It’s always fun starting a topic with the history and a timeline is easy and a great discussion starter. This timeline by the Queensland Brain Institute is clear and leads the students to ask “why are there decades when nothing happened?”
Machine Learning is a way to achieve Artificial Intelligence. In machine learning, we teach the machine by training it with lots of examples of data demonstrating what we would like it to do so that the machine can figure out how to do it on its own.
There are plenty of apps and software to use to engage students in appreciating and understanding how this works. Here are some idea:
Aipoly Vision app to identify objects around the classroom.
“Seek by iNaturalist” is a child-friendly version of iNaturalist built on the same dataset but designed for outdoor environments or around the school.
Look at Picasso’s line drawings, where he uses just a few lines to craft an image. Then try out Quick Draw, to demonstrate how AI is using knowledge of shapes, pixels and feature extraction to guess what a human is drawing.
Use PixelArt to explore drawing images through colouring individual pixels, or do this with a pencil and graph paper! Created by my students…
Use Edge Detection to see how the computer would do it!
Fabulous activity by Cognimates provides the platform for students to train AI models. It uses computer vision. There are a few projects available for students try. These projects are using a supervised learning approach.
Cognimates: a visual programming platform build as a Scratch extension by MIT Media Lab (creator – Stefania Druga). This is a free platform for everyone.
Clarifai vision API: Cognimates platform uses Clarifai vision API to build custom AI projects.
Machines learn through supervised and unsupervised learning approaches. Supervised learning happens when humans label examples of data which helps the machine to classify….. eventually on its own, whereas unsupervised is when the machine detects patterns from large amounts of data and makes its own decisions.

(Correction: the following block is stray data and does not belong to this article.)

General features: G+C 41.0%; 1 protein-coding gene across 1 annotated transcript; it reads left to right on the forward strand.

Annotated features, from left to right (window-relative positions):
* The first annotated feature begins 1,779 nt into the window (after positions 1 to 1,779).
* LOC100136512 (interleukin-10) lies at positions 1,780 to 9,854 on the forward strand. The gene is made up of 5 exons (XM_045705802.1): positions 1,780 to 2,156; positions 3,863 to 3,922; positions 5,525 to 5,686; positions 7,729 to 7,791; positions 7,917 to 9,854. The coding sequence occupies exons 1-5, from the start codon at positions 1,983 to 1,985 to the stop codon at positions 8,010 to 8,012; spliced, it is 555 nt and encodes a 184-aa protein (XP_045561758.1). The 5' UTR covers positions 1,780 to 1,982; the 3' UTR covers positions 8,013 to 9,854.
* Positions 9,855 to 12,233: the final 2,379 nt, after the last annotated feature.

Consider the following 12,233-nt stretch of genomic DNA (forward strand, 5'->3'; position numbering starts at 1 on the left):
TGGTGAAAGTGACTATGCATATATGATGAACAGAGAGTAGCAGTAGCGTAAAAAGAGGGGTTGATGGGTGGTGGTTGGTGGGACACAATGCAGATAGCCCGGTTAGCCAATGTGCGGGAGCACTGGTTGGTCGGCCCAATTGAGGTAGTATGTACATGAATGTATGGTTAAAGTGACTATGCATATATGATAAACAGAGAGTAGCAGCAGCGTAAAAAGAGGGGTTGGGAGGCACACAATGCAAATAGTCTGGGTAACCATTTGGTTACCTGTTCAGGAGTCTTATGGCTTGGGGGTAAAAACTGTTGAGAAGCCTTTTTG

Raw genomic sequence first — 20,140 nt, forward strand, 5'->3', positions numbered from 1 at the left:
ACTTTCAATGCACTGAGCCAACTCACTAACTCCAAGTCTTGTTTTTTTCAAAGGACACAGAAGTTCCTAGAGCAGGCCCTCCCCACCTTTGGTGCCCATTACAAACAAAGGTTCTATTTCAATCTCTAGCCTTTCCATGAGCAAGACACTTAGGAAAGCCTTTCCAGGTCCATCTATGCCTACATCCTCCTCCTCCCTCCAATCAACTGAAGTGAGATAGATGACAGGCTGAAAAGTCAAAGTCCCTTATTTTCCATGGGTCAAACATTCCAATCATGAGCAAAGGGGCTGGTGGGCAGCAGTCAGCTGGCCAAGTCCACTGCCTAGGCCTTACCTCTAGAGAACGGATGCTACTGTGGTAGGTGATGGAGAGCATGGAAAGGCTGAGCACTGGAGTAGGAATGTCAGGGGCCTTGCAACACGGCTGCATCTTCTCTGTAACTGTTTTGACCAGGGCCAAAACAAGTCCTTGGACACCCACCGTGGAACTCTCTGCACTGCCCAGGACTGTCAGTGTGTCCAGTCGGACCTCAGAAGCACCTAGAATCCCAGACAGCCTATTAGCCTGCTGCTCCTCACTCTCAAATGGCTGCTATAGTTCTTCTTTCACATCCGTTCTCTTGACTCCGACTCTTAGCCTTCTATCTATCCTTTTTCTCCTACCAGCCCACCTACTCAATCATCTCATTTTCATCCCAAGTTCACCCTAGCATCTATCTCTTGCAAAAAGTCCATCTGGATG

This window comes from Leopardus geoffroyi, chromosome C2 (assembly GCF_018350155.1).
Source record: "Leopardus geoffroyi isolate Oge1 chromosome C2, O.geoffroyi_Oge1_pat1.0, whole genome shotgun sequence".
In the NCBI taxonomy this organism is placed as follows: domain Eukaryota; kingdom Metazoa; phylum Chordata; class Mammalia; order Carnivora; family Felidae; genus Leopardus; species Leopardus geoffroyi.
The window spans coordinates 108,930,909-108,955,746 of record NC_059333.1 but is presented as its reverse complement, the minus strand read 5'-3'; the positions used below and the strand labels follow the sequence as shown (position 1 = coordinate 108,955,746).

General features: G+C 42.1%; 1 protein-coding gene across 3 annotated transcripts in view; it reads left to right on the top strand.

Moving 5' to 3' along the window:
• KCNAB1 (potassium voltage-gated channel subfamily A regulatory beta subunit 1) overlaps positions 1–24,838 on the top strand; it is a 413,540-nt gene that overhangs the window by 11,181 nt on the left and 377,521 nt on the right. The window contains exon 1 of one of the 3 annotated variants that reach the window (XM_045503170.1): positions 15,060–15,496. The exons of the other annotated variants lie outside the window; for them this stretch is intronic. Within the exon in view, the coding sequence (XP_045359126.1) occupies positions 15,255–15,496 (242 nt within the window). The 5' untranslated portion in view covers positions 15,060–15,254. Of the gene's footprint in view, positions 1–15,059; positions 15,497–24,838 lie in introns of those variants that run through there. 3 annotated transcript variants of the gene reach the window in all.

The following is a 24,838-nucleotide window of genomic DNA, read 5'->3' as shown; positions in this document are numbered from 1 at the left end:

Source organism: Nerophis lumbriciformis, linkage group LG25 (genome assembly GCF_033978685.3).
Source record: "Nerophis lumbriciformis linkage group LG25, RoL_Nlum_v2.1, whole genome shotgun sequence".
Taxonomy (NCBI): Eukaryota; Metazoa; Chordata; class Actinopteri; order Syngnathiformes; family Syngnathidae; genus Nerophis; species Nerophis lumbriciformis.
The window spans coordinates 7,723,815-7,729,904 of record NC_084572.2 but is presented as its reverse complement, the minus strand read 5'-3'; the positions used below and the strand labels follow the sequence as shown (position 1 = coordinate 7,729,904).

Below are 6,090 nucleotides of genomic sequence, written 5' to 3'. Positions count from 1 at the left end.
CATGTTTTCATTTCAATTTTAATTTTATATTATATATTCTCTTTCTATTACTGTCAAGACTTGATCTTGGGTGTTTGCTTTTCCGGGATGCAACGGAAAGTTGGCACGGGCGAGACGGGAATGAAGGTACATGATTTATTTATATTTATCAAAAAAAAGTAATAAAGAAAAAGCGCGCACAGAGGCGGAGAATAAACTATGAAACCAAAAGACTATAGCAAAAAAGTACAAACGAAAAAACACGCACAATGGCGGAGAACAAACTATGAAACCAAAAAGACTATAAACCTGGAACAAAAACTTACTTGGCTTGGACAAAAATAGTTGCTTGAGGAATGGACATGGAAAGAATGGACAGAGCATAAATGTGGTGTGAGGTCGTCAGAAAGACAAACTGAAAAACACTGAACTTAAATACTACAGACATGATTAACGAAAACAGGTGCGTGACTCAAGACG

Natural Language Processing (NLP) is the ability for machines to interpret and analyse forms of human communication, such as text and speech.There are a number of NLP tools available, such TwinWord, that can be used to explore the relationships between words.
Using the game in Google Experiment called Semantris students can see how AI is using NLP datasets to work out best word associations.
Safari Mixer lets the student invent a brand-new animal by combining the head, body, and legs of other animals. Simply tell Safari Mixer which animals you want to combine, then see (and hear) your creation come to life. Using AI, Safari Mixer gives a complete audio and visual experience of the student’s unique creation.
Students can make a project using text, click on this link Machine Learning for Kids and select a project to get started. There are plenty of projects for both images and text modelling.
There are also plenty of unplugged activities to enjoy which demonstrate how machines learn:
How do we learn? (rote, discovery, play) If you have a pet, teach it a new trick.
Play classification games, organise the classroom, building blocks into size, colour…
Memory games of turning over pictures which match. I Spy Game with attributes, describe objects to another student see how many guesses it takes.
Play Pictionary to understand how computers look for lines and shapes.
Play AI Bingo Game which demonstrates how much AI is around us. Print Bingo cards and question sheet.
Family Feud is also another good game which demonstrates the collection of data. The link will give questions and data for games within the classroom.
These ideas provide plenty of opportunities to have some fun while learning more about AI and Machine Learning. Previous post is here
This ‘Age of AI’ series on You Tube is also excellent.